First Ebola case confirmed in Scotland

A healthcare worker who returned from treating Ebola patients in West Africa tested positive for the disease, Scottish officials said Monday. She is the country’s first confirmed Ebola patient.

Traveling to Scotland on a British Airways flight late Sunday night, the patient fell ill by Monday morning, according to a statement from the Scottish government. The patient was then admitted to and isolated at the Gartnavel General Hospital in Glasgow, where she was diagnosed with the deadly disease.

The patient had layovers in Casablanca and London before arriving in Glasgow, officials said.

“Having been diagnosed in the very early stages of the illness, the risk to others is considered extremely low,” the statement read, adding that “all possible contacts” with the patient have been contacted and anyone considered at risk will be “closely monitored.”

Officials said the patient will be transferred to a high-level isolation unit at the Royal Free hospital in London as soon as possible.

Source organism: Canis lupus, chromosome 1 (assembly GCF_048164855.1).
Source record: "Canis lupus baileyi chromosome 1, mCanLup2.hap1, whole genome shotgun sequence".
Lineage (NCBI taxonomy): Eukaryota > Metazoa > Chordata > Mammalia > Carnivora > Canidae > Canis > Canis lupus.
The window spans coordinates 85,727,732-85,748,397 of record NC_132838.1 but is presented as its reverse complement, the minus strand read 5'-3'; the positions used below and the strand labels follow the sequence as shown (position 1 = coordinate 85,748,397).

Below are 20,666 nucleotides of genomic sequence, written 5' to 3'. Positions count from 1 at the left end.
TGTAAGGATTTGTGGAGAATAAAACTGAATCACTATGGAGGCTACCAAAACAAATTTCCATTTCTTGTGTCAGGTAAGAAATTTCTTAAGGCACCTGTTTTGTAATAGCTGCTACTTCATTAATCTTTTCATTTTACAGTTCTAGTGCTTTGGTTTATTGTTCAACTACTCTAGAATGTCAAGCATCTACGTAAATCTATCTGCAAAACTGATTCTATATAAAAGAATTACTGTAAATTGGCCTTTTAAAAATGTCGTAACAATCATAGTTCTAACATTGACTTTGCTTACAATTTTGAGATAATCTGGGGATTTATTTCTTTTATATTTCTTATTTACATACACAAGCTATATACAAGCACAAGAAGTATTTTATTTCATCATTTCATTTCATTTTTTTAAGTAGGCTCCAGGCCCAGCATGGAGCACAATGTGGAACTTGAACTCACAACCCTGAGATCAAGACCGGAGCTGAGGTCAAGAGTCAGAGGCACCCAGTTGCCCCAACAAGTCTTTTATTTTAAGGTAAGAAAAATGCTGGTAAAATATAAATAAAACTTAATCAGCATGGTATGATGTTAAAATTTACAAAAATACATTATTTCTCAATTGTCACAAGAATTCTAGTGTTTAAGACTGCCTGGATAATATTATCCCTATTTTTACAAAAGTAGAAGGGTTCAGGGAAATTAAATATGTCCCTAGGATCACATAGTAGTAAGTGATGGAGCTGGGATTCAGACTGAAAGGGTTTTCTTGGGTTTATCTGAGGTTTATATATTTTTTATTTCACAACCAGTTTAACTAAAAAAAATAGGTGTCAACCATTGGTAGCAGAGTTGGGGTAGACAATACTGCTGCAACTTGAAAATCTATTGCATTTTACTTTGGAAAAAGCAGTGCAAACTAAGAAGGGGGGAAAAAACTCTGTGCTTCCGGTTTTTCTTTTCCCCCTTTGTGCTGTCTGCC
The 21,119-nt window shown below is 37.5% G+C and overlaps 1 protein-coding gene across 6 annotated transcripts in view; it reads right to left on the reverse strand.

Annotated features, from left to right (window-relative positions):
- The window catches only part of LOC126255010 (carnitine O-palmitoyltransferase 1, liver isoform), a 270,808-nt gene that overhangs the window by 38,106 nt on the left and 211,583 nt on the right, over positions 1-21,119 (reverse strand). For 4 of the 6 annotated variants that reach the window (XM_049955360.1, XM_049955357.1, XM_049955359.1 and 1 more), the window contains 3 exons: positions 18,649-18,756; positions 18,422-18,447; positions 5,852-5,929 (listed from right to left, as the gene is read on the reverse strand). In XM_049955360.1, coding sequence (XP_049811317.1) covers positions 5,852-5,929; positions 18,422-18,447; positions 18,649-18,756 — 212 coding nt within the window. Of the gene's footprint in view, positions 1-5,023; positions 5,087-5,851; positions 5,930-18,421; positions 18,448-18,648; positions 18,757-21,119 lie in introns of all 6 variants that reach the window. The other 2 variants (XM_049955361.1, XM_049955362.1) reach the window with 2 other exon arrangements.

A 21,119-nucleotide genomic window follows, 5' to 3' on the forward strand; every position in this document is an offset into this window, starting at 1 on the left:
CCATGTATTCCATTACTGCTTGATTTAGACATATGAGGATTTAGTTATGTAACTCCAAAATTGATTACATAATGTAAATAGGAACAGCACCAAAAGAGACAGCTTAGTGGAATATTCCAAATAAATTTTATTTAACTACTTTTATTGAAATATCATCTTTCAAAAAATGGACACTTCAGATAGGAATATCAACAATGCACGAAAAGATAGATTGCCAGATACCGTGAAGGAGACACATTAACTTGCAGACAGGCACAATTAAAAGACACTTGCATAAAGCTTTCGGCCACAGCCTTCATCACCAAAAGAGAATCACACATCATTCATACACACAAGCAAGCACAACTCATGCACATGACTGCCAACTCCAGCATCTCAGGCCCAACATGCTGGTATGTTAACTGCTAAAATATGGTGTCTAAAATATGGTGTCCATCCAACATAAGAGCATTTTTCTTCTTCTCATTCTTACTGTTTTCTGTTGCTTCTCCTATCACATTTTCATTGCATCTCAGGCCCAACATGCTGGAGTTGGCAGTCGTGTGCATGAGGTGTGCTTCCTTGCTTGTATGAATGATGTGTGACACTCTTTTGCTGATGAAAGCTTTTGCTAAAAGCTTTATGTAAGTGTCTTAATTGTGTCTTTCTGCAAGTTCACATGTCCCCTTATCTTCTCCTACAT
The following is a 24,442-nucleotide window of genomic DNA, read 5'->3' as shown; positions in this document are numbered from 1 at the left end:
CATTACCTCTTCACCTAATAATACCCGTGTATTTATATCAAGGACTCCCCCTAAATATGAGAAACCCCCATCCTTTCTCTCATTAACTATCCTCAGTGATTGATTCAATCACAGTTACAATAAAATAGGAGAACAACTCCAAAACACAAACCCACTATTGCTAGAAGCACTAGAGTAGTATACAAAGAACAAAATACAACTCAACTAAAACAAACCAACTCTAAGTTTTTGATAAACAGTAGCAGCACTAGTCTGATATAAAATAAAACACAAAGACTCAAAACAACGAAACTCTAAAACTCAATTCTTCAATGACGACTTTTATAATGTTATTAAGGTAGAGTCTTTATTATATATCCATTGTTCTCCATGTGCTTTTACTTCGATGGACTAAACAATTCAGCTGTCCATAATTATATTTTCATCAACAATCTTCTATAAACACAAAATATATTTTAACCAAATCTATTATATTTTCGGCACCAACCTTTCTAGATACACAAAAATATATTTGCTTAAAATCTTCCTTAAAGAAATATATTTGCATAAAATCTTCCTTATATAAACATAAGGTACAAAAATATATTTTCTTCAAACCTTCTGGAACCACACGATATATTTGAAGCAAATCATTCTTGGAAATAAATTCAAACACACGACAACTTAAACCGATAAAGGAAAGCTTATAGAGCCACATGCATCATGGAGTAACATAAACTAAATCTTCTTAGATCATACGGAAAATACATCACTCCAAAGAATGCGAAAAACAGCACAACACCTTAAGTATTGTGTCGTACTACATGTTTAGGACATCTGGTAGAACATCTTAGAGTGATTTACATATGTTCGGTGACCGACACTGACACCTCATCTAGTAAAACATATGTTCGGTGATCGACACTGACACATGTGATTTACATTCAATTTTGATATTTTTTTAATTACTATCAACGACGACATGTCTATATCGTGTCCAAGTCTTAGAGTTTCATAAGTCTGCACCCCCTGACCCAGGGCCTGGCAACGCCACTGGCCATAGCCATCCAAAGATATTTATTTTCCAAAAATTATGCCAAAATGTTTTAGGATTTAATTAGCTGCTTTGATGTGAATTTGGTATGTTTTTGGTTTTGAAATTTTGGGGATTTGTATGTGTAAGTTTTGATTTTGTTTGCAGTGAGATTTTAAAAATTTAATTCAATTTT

“Scotland has been preparing for this possibility from the beginning of the outbreak in West Africa,” Scottish First Minister Nicola Sturgeon said, “and I am confident that we are well prepared.”

According to the World Health Organization’s latest numbers, Ebola has claimed more than 7,800 lives, with about 20,000 people testing positive for the disease. Most of the deaths have occurred in Guinea, Liberia and Sierra Leone.

Senegal, Nigeria and Spain were all declared Ebola-free the past few weeks, the Centers for Disease Control and Prevention said.

The last known U.S. case was declared “free of the virus” in November. And if Mali doesn’t record any new Ebola cases, it could be declared free of the disease on Jan. 18, the WHO said.